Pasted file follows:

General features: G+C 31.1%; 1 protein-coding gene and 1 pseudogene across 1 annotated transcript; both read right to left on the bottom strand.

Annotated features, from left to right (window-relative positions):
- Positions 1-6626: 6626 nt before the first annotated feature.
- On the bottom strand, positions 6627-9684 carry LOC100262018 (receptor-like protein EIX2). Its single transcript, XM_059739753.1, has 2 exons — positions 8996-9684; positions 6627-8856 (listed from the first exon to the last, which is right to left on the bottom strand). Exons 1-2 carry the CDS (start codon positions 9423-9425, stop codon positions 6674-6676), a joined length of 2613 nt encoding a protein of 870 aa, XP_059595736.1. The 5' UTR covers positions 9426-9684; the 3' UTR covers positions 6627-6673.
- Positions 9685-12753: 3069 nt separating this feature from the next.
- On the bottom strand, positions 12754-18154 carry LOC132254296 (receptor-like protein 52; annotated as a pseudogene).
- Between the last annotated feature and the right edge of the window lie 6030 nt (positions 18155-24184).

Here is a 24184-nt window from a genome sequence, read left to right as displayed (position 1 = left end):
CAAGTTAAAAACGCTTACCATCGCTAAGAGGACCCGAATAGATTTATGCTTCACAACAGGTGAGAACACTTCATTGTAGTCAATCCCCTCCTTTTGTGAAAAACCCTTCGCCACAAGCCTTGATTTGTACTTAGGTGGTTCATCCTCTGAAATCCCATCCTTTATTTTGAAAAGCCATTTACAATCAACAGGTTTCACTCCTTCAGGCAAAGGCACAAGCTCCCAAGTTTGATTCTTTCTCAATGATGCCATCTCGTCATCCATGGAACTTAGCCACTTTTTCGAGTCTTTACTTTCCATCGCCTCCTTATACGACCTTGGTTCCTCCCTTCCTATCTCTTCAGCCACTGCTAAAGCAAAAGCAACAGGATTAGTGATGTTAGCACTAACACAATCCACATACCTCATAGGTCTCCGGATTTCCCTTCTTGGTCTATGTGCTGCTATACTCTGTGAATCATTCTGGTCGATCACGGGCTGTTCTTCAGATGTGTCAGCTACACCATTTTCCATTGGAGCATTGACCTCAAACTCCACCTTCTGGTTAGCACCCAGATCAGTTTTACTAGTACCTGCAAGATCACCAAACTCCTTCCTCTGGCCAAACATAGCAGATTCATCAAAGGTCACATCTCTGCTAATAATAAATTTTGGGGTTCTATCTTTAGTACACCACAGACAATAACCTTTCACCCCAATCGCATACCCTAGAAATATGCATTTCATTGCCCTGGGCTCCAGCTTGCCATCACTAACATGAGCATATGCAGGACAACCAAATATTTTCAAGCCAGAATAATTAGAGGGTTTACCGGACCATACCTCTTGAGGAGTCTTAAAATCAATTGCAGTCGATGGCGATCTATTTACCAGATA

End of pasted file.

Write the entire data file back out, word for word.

General features: G+C 31.1%; 1 protein-coding gene and 1 pseudogene across 1 annotated transcript; both read right to left on the bottom strand.

Annotated features, from left to right (window-relative positions):
- Positions 1-6626: 6626 nt before the first annotated feature.
- On the bottom strand, positions 6627-9684 carry LOC100262018 (receptor-like protein EIX2). Its single transcript, XM_059739753.1, has 2 exons — positions 8996-9684; positions 6627-8856 (listed from the first exon to the last, which is right to left on the bottom strand). Exons 1-2 carry the CDS (start codon positions 9423-9425, stop codon positions 6674-6676), a joined length of 2613 nt encoding a protein of 870 aa, XP_059595736.1. The 5' UTR covers positions 9426-9684; the 3' UTR covers positions 6627-6673.
- Positions 9685-12753: 3069 nt separating this feature from the next.
- On the bottom strand, positions 12754-18154 carry LOC132254296 (receptor-like protein 52; annotated as a pseudogene).
- Between the last annotated feature and the right edge of the window lie 6030 nt (positions 18155-24184).

Here is a 24184-nt window from a genome sequence, read left to right as displayed (position 1 = left end):
CAAGTTAAAAACGCTTACCATCGCTAAGAGGACCCGAATAGATTTATGCTTCACAACAGGTGAGAACACTTCATTGTAGTCAATCCCCTCCTTTTGTGAAAAACCCTTCGCCACAAGCCTTGATTTGTACTTAGGTGGTTCATCCTCTGAAATCCCATCCTTTATTTTGAAAAGCCATTTACAATCAACAGGTTTCACTCCTTCAGGCAAAGGCACAAGCTCCCAAGTTTGATTCTTTCTCAATGATGCCATCTCGTCATCCATGGAACTTAGCCACTTTTTCGAGTCTTTACTTTCCATCGCCTCCTTATACGACCTTGGTTCCTCCCTTCCTATCTCTTCAGCCACTGCTAAAGCAAAAGCAACAGGATTAGTGATGTTAGCACTAACACAATCCACATACCTCATAGGTCTCCGGATTTCCCTTCTTGGTCTATGTGCTGCTATACTCTGTGAATCATTCTGGTCGATCACGGGCTGTTCTTCAGATGTGTCAGCTACACCATTTTCCATTGGAGCATTGACCTCAAACTCCACCTTCTGGTTAGCACCCAGATCAGTTTTACTAGTACCTGCAAGATCACCAAACTCCTTCCTCTGGCCAAACATAGCAGATTCATCAAAGGTCACATCTCTGCTAATAATAAATTTTGGGGTTCTATCTTTAGTACACCACAGACAATAACCTTTCACCCCAATCGCATACCCTAGAAATATGCATTTCATTGCCCTGGGCTCCAGCTTGCCATCACTAACATGAGCATATGCAGGACAACCAAATATTTTCAAGCCAGAATAATTAGAGGGTTTACCGGACCATACCTCTTGAGGAGTCTTAAAATCAATTGCAGTCGATGGCGATCTATTTACCAGATA